Construction Updates

August 11 – August 24, 2019

Traffic Impacts

•Route 1 Northbound: Approaching the Tobin Bridge from Boston, the workzone begins in the right lane. 2 of 3 travel lanes will be open during daytime hours (5 a.m. – 10 p.m.) and at least 1 travel lane will be open during overnight hours (10 p.m. – 5 a.m.).

•Route 1 Southbound: Approaching the Chelsea Curves from the North Shore, the workzone begins in the right lane at the Carter Street off-ramp. Just beyond the Carter Street on-ramp, the travel lanes shift to the right. 2 of 3 travel lanes will be open during daytime hours (5 a.m. – 10 p.m.) and at least 1 travel lane will be open during overnight hours (10 p.m. – 5 a.m.).

•Ramps: As of Monday, July 15, the Fourth Street Off-ramp will be closed for 2-3 months.

•Local Streets: Orange Street under Route 1 will close temporarily on Saturday, August 17, from 7 a.m. to 7 p.m. From Monday, August 19 to Friday, August 23, Spruce Street between Sixth Street and Everett Ave will be CLOSED overnight from 7 p.m. to 6 a.m. for bridge work with traffic detoured one block to Arlington Street. The Spruce Street temporary reconfiguration and Carter Street workzone will remain in place until Fall 2019.

Work Hours

•Most work will occur in during daytime working hours (6 a.m.–2 p.m.) on weekdays. Some work will take place during afternoon (2 p.m. – 7 p.m) and overnight hours (9 p.m. – 5 a.m.) and on Saturdays (6 a.m. – 2 p.m). Overnight work on the Tobin Bridge will occur on Friday, August 18 (9 p.m. – 5 a.m.).

Summary of Work Completed

•In the two weeks prior to August 11, crews continued work on the bridge deck, cured concrete, repaired steel, bridge deck, and joints, installed dust containment systems, power washed and excavated support column footings, and placed concrete columns.

Description of Scheduled Work

•Route 1 Northbound: Repair steel, waterproof bridge deck, and lay asphalt. Additionally, bridge deck removal will continue on the right side of the workzone through the Chelsea Curves.

•Route 1 Southbound: Paint new deflector plates.

•Underneath the Structures: Replace and paint steel; continued installation of dust containment systems; power wash and paint columns and support beams; excavate, drill, and grout around support columns; erect steel; place new concrete columns, and ongoing material deliveries.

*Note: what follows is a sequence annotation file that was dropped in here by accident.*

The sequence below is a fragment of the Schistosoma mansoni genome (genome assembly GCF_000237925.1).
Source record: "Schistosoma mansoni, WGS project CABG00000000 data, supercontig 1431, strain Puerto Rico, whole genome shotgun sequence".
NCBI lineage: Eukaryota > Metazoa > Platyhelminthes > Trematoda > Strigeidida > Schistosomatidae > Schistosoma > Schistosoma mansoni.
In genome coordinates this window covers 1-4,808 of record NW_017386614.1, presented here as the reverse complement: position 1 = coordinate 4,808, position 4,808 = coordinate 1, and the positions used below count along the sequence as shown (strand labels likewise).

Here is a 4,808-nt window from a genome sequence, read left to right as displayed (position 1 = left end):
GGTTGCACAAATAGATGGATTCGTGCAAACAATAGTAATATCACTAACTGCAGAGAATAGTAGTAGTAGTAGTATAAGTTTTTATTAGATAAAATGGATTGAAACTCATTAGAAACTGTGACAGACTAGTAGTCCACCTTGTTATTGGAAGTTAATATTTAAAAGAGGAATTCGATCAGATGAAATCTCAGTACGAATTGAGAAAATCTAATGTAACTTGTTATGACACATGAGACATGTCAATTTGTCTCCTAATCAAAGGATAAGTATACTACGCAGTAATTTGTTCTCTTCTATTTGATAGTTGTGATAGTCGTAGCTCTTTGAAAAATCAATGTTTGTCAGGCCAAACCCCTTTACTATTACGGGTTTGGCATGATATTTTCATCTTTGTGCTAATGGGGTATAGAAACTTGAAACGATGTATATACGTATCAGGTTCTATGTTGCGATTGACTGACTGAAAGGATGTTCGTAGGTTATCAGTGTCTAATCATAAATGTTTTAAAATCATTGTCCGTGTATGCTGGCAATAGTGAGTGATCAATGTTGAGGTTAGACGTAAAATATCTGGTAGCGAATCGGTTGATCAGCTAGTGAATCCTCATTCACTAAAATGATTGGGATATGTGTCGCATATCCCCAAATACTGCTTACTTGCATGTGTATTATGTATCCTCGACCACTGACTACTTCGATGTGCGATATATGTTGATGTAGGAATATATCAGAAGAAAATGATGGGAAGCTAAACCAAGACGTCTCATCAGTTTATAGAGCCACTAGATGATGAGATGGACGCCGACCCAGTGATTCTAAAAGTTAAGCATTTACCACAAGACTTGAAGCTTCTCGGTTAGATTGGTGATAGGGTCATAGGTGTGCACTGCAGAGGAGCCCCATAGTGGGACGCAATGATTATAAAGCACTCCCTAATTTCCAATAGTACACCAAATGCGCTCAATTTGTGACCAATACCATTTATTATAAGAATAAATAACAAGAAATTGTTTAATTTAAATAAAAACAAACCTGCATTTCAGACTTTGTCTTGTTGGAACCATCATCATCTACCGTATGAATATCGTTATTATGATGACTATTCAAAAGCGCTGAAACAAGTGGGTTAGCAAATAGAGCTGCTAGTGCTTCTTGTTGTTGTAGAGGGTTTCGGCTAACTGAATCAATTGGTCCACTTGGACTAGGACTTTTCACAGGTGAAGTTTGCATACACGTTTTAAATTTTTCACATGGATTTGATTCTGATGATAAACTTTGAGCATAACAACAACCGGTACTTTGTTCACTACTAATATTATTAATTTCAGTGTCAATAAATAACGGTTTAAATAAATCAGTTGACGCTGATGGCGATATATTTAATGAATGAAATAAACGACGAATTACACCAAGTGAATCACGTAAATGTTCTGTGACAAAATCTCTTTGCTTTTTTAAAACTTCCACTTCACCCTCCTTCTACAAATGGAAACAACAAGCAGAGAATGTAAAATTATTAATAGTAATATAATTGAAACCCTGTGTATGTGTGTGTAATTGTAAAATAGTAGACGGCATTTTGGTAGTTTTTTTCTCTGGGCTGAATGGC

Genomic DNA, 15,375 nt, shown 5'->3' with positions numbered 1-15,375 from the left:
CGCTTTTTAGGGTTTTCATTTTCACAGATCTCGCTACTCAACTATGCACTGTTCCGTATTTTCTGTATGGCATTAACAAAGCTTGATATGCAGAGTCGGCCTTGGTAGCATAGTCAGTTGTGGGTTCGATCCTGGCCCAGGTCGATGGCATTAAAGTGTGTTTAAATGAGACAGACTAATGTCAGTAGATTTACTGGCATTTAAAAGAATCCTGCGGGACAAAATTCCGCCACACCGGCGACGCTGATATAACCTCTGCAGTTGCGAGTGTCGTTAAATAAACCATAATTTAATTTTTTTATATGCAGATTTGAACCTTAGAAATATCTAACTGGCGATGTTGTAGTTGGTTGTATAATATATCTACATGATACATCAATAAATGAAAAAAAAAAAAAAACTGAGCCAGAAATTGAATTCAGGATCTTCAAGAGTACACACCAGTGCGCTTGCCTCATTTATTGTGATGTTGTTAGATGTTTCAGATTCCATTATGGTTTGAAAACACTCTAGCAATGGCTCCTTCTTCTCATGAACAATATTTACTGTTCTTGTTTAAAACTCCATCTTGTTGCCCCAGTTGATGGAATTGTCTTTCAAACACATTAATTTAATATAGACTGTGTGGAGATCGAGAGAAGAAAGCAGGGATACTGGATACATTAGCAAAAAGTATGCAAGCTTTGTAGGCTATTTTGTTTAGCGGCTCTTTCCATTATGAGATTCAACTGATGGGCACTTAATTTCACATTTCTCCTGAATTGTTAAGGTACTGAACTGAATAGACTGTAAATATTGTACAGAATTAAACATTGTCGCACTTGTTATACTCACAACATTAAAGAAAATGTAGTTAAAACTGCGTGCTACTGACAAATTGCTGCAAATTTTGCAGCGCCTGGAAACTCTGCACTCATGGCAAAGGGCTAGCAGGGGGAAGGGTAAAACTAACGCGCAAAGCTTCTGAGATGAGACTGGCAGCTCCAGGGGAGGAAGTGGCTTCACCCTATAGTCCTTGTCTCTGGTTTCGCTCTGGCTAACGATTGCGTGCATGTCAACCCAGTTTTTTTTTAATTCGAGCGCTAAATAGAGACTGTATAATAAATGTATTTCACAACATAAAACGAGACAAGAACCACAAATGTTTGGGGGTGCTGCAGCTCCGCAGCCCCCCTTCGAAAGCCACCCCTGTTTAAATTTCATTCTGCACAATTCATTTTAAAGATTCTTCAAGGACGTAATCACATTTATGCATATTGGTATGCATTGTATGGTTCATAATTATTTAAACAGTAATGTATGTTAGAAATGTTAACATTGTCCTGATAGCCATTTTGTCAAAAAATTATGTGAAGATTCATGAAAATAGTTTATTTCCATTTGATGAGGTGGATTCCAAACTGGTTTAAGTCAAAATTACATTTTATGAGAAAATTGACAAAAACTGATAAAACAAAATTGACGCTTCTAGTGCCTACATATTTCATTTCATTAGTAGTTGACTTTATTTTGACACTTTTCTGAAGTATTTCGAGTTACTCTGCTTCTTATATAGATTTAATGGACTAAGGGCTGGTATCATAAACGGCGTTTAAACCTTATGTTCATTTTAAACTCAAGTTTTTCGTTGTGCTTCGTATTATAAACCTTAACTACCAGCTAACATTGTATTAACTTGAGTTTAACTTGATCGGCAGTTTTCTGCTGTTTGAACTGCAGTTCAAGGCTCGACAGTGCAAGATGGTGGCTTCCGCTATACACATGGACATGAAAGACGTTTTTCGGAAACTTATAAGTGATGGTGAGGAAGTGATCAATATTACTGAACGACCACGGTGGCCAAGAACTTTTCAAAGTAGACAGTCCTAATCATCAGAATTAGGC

Travel Tips

Drivers should take care to pay attention to all signage and move carefully through the work zone. Police details, changes in lane markings, temporary controls such as barriers and traffic cones, signage, and other tools will be used throughout the project to control traffic and create safe work zones.

The contractors are coordinating with local event organizers and police to provide awareness and manage traffic impacts during events. For your awareness, during this look-ahead period, the following events are scheduled:

•Red Sox (Fenway Park): 8/16 at 7:10 p.m., 8/17 at 7:10 p.m., 8/18 at 1:05 p.m., 8/20 at 7:10 p.m., 8/21 at 7:10 p.m., 8/22 at 1:05 p.m.

•TD Garden Events: 8/14 at 8:00 p.m., 8/15 at 7:30 p.m., 8/16 at 7:30 p.m., 8/17 at 7:30 p.m.

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First Zero-Emission, Battery-Electric Buses Join the Silver Line Fleet

This week at the Southampton Bus Garage and Maintenance Facility, Governor Charlie Baker, MassDOT Secretary and CEO Stephanie Pollack, and MBTA General Manager Steve Poftak gathered to celebrate the introduction of the MBTA’s first brand new, zero-emission, battery-electric bus (BEB) prototypes into the MBTA’s Silver Line fleet.

“The procurement and testing of new battery-electric bus technology is exactly the type of investment we aim to continue with the Transportation Bond Bill in order to help the MBTA plan for the future,” said Governor Charlie Baker. “Our Administration will continue to explore ways to reduce greenhouse gas emissions in the Commonwealth’s transportation system and we look forward to more improvements as the MBTA makes progress on delivering a more reliable bus system.”

“These new zero-emission, completely battery-electric bus prototypes are an emerging technology aimed at providing a safe, reliable, comfortable ride while lowering energy costs and reducing dependence on fossil fuels,” said Transportation Secretary and CEO Stephanie Pollack. “We are pleased to take steps forward with the process of evaluating whether these kinds of new technologies that promote sustainability are appropriate for daily service for MBTA customers.”